Tuesday, August 21, 2007
What's that beep?
It was a sound I didn't recognize at first. I batted at the smoke detector with my dishtowel (hey, I'm only 5 feet 2 - what can I do?) but then I realized it wasn't the source of the piercing tone that filled the apartment.

I finally figured it out. The carbon monoxide detector was going off. Now what?

First of all, I'm just glad to know our little monitor - previously ignored, since we didn't even realize our landlord had installed one -- works. The five young Virginia Tech students who were hospitalized after falling ill on Sunday didn't have CO monitors in their off-campus housing, according to Dr. Bret Stolp of Duke University (he's one of the docs who treated the students). Carbon monoxide is an odorless, colorless gas, often called a "silent killer." So the students, and the 18 others affected in the incident, probably had no idea there was a leak before they passed out in their sleep. (Full Story)

Back to the beeping. It made me panic. I knew that if it was the smoke detector, I could be sure there wasn't a fire because I'd smell smoke or see flames or something. But with CO, how do I know it wasn't leaking all night and that I'm not about to pass out any moment? Or potentially worse, suffer any sort of neurological damage?

The first thing you should NOT do is ignore the beeping, advises Stolp. Open all windows and turn off any appliances such as your gas-fired furnace or a running generator. And if you have any sort of symptoms such as headache, nausea, dizziness, or confusion, you must get to a hospital ASAP.

Luckily, it turns out the beeping was the monitor telling us that its batteries needed to be replaced. That's another thing too - you have got to make sure the darn thing actually works, in order for it to protect you and your family.

Have you ever had a carbon monoxide scare? What did you do, and how were you affected? Did the recent carbon monoxide scares prompt you to install a monitor in your home?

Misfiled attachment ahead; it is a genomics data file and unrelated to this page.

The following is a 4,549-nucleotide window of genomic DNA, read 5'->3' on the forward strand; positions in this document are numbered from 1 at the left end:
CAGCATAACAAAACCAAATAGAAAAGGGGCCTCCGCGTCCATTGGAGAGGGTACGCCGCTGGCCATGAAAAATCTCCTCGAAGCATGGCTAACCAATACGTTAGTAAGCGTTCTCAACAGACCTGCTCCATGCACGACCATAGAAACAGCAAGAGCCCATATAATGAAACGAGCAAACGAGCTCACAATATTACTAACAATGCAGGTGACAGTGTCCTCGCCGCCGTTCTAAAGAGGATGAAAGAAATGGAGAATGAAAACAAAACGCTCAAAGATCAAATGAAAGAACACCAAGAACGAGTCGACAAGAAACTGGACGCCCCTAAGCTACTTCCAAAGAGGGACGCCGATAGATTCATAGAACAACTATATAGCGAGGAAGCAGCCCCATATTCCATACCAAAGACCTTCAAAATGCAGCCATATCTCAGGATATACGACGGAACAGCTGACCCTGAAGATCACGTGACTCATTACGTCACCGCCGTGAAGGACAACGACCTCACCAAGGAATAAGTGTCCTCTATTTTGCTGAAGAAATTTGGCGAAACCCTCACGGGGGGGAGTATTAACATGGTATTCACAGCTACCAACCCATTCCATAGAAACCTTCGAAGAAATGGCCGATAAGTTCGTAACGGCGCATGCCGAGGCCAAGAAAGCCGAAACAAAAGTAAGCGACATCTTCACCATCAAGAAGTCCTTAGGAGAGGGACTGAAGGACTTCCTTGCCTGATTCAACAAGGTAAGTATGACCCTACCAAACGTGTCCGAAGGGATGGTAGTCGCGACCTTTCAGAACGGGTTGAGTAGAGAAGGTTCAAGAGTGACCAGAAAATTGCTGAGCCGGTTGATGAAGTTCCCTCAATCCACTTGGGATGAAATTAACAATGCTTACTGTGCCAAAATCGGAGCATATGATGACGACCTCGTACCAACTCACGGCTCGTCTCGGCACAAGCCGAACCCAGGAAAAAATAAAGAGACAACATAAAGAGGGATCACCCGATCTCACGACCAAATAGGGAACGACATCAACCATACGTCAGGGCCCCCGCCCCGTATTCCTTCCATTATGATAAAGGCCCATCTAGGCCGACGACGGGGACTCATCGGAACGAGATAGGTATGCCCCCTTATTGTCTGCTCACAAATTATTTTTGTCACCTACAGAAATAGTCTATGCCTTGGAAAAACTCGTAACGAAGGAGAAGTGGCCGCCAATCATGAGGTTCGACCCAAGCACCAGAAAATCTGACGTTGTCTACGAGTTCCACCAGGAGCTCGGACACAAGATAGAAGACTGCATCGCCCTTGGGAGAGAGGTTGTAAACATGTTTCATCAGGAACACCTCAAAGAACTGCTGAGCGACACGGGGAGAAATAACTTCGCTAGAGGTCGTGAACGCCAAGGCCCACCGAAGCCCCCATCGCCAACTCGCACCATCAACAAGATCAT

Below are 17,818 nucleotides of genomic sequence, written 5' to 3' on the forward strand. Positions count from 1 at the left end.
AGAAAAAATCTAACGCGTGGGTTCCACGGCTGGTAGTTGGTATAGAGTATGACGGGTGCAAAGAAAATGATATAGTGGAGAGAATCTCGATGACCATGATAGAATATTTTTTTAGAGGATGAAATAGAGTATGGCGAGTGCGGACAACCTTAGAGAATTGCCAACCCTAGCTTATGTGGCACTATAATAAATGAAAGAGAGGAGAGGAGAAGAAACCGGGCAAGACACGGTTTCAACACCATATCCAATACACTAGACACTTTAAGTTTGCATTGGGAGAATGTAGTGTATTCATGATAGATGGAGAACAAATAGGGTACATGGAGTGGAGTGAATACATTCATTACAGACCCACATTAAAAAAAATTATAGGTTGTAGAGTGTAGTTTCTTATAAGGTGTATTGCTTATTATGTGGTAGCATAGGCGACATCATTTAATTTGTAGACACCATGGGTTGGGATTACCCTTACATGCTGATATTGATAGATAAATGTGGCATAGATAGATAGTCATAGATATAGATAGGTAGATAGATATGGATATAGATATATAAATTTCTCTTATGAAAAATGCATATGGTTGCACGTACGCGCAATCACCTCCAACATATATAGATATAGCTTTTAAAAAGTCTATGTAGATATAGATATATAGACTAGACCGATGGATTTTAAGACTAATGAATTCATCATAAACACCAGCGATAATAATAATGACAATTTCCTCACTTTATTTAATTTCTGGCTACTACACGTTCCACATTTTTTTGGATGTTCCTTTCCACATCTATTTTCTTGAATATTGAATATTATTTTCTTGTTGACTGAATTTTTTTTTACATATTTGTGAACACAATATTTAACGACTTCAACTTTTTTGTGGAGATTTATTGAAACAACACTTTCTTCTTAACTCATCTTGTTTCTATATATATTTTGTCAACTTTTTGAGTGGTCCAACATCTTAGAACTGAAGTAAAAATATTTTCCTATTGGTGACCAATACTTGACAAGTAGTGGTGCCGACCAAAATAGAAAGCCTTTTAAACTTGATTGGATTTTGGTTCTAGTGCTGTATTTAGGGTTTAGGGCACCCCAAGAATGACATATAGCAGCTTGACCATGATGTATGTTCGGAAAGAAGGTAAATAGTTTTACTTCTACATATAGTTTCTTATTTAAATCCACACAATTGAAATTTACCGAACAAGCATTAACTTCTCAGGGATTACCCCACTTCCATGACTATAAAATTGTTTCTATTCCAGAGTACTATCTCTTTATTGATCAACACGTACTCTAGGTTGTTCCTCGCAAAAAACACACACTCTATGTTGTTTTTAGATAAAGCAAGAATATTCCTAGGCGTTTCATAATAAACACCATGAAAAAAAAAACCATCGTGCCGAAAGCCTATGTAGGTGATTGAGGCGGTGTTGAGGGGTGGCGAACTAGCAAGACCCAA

A piece of duct piping disengaged from the furnace & water heater. Not knowing that this pipe should be situated over the water heater, we tossed the piping in a corner. Five months later the A/C technician came in for a tune-up and he was horrified we tolerated headaches, sleepiness, and inactivity. Within a week we purchased a carbon monoxide detector.
Dear Shahreen,
In Japan more than 20 people died from carbon monoxide poisoning caused by a defective gas geyser over the last couple of two decades. At first nobody thought that it was from carbon monoxide poisoning, but the family members of victims investigated on their own and the fact was known. I think a monitor is the most effective tool for that, nevertheless that kind of tool has not become widely used here.
I had a carbon manoxide detector scare years ago when my children were in middle school. I started working full time, and there was only a difference of 2 hrs or so from when the children got home from school and when I got home from work. I got the dredded phone call, they had just gotten off the bus and got in the house and the carbon monoxide detector was going off. The first thing I asked was if our cocker spaniel was okay and she was. I told them to go to the neighbors house with the dog and tell him what was going on. He came over to the house and opened all the windows, they stayed at his house until my husband and I got home. We never really figured out what set it off, it wasn't a battery problem because the detector plugged into the wall. We got it because we had installed a wood stove insert into our fire place and we also have a oil furnace. The furnace would have been the likely culprit, but it was checked out and there were no problems with it. The point is that my children knew just what to do in this situation, and I figured that if the dog was still intact the problem couldn't have been that bad, and I am also thankful that I had a neighbor where the kids could go to and who could react to the situation.